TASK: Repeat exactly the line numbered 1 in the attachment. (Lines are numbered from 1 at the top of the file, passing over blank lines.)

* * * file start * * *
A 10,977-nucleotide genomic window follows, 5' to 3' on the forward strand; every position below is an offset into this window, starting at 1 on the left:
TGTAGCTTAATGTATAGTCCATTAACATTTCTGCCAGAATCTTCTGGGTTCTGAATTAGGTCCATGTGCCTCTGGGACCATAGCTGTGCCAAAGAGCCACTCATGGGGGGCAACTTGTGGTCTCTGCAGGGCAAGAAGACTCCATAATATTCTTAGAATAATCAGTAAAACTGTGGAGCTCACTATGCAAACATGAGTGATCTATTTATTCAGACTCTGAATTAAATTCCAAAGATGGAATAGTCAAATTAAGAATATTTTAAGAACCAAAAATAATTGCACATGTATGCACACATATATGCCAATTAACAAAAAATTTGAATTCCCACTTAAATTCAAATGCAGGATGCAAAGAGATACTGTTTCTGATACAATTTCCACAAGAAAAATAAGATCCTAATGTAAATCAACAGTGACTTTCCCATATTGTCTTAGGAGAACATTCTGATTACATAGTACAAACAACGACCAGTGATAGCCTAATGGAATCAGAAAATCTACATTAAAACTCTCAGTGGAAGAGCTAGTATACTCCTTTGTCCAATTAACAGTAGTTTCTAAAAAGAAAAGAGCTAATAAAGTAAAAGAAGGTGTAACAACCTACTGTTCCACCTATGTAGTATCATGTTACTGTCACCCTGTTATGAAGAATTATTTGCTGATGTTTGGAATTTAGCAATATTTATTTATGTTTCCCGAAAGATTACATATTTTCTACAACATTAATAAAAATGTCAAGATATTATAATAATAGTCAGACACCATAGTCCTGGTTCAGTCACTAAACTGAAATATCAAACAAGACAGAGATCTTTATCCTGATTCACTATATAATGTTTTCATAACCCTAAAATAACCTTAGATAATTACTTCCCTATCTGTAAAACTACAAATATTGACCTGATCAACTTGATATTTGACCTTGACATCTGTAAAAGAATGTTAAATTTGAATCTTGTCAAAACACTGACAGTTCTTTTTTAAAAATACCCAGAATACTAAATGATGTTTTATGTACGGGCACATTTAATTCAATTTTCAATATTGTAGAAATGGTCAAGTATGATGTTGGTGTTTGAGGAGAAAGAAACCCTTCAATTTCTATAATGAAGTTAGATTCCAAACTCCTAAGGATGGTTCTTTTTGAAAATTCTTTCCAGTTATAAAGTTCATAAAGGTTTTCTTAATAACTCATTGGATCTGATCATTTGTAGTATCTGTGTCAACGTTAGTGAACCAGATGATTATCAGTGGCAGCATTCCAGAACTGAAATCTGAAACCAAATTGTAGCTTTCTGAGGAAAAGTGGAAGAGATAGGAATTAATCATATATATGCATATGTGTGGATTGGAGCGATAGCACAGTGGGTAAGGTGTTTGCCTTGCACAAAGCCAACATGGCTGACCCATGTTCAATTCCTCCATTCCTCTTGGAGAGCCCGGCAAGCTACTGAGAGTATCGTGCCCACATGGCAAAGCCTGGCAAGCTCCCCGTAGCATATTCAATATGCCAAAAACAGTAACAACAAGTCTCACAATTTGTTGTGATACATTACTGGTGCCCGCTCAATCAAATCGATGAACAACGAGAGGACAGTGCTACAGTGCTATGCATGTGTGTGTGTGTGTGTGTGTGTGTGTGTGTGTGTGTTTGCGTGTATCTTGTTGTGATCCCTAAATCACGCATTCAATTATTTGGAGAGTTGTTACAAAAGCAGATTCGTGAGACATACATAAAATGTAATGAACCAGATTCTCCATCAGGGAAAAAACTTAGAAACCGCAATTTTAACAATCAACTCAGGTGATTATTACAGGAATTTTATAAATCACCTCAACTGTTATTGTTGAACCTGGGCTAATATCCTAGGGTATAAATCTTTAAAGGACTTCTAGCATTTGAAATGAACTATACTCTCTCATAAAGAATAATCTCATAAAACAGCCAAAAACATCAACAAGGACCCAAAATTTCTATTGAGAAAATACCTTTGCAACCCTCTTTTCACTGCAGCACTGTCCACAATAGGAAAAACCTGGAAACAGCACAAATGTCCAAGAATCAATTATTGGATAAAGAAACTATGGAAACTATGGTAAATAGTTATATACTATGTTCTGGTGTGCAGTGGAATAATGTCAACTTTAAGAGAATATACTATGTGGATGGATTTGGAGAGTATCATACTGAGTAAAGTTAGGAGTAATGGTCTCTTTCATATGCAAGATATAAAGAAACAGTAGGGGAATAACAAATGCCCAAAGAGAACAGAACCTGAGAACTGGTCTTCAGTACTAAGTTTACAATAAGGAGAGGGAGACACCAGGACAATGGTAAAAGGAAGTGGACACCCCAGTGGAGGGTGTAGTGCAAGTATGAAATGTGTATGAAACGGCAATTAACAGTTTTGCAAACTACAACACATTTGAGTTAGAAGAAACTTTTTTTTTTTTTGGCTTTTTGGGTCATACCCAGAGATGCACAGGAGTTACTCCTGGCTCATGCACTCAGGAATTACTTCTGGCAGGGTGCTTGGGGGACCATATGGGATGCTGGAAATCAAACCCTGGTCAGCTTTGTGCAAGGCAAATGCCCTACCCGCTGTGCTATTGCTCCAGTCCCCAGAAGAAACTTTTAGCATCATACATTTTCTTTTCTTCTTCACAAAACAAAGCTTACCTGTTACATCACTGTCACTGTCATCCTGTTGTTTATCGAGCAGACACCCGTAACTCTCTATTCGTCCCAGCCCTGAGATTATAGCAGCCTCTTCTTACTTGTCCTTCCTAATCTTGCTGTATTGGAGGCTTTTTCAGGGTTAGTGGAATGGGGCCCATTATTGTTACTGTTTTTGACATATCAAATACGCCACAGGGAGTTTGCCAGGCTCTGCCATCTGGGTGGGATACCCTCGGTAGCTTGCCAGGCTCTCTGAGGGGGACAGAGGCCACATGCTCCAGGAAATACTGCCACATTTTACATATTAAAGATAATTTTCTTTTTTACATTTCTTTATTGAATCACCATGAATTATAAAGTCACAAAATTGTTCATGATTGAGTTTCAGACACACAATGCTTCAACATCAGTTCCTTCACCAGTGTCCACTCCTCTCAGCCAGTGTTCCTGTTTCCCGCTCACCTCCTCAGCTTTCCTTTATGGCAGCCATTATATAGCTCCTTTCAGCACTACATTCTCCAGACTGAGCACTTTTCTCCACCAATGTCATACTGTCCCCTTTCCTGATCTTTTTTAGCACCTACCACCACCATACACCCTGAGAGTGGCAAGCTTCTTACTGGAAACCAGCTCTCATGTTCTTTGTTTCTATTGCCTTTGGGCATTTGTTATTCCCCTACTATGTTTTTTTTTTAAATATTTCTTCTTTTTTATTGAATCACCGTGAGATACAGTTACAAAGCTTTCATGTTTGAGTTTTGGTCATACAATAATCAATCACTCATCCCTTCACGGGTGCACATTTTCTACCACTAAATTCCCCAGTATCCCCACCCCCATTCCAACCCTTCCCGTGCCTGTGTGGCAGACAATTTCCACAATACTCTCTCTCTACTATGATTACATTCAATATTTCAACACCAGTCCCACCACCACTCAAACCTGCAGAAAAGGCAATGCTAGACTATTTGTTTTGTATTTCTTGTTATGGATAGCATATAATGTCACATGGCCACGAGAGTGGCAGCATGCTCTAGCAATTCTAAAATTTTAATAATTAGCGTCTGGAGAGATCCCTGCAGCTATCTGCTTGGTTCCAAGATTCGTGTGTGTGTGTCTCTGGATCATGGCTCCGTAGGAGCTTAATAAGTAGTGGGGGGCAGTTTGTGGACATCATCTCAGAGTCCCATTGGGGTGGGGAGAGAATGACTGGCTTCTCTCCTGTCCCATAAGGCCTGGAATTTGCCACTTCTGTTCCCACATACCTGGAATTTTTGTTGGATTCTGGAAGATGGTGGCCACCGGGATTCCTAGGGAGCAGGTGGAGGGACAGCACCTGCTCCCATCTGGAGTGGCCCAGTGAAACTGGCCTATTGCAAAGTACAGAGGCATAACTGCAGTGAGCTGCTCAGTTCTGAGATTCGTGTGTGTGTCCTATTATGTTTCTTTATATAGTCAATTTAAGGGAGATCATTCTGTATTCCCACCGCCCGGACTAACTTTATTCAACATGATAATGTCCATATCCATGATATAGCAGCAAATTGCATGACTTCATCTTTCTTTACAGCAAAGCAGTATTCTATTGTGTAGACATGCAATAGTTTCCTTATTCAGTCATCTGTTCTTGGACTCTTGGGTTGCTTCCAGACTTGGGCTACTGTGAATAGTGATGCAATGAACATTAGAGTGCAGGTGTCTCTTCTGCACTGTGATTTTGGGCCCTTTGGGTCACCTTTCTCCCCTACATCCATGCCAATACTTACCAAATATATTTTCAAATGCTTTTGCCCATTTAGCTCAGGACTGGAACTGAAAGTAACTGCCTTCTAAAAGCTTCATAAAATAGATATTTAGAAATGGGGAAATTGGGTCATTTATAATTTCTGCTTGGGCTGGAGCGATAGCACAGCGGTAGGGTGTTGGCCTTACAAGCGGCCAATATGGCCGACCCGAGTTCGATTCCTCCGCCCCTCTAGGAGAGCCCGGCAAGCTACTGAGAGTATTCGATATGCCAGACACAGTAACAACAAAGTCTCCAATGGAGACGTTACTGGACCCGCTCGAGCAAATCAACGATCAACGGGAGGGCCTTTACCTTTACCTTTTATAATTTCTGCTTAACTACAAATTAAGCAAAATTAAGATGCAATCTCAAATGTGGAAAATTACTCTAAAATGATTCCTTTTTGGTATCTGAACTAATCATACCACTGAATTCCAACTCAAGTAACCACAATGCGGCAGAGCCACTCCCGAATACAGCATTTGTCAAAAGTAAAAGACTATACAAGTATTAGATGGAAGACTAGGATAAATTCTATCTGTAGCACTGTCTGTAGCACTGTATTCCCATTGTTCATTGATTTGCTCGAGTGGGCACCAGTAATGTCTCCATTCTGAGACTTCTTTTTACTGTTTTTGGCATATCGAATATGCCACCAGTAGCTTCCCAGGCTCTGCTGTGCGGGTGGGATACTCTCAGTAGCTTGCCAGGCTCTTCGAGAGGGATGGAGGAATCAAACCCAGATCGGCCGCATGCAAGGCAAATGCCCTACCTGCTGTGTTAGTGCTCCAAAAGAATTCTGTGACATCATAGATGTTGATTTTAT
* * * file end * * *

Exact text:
A 10,977-nucleotide genomic window follows, 5' to 3' on the forward strand; every position below is an offset into this window, starting at 1 on the left: